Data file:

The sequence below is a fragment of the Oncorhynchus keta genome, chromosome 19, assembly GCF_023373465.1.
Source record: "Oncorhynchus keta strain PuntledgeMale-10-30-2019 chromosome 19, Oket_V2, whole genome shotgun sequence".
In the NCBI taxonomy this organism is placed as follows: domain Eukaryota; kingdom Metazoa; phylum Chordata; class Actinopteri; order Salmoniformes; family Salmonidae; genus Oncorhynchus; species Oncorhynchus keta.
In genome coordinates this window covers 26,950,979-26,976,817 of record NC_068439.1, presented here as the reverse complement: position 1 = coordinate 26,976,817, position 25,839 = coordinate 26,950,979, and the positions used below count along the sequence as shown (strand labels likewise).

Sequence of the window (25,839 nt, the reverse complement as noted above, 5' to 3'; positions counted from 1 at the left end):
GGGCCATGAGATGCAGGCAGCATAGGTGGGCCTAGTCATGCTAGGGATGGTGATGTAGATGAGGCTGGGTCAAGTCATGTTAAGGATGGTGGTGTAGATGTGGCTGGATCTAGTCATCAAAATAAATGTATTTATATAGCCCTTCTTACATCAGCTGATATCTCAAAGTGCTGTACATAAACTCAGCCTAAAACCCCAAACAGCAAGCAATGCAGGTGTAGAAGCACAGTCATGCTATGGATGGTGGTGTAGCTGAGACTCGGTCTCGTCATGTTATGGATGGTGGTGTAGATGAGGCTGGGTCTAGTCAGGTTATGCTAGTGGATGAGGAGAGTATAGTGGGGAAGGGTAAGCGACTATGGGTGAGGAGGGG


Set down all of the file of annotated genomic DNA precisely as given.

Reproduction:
The sequence below is a fragment of the Oncorhynchus keta genome, chromosome 19, assembly GCF_023373465.1.
Source record: "Oncorhynchus keta strain PuntledgeMale-10-30-2019 chromosome 19, Oket_V2, whole genome shotgun sequence".
In the NCBI taxonomy this organism is placed as follows: domain Eukaryota; kingdom Metazoa; phylum Chordata; class Actinopteri; order Salmoniformes; family Salmonidae; genus Oncorhynchus; species Oncorhynchus keta.
In genome coordinates this window covers 26,950,979-26,976,817 of record NC_068439.1, presented here as the reverse complement: position 1 = coordinate 26,976,817, position 25,839 = coordinate 26,950,979, and the positions used below count along the sequence as shown (strand labels likewise).

Sequence of the window (25,839 nt, the reverse complement as noted above, 5' to 3'; positions counted from 1 at the left end):
GGGCCATGAGATGCAGGCAGCATAGGTGGGCCTAGTCATGCTAGGGATGGTGATGTAGATGAGGCTGGGTCAAGTCATGTTAAGGATGGTGGTGTAGATGTGGCTGGATCTAGTCATCAAAATAAATGTATTTATATAGCCCTTCTTACATCAGCTGATATCTCAAAGTGCTGTACATAAACTCAGCCTAAAACCCCAAACAGCAAGCAATGCAGGTGTAGAAGCACAGTCATGCTATGGATGGTGGTGTAGCTGAGACTCGGTCTCGTCATGTTATGGATGGTGGTGTAGATGAGGCTGGGTCTAGTCAGGTTATGCTAGTGGATGAGGAGAGTATAGTGGGGAAGGGTAAGCGACTATGGGTGAGGAGGGG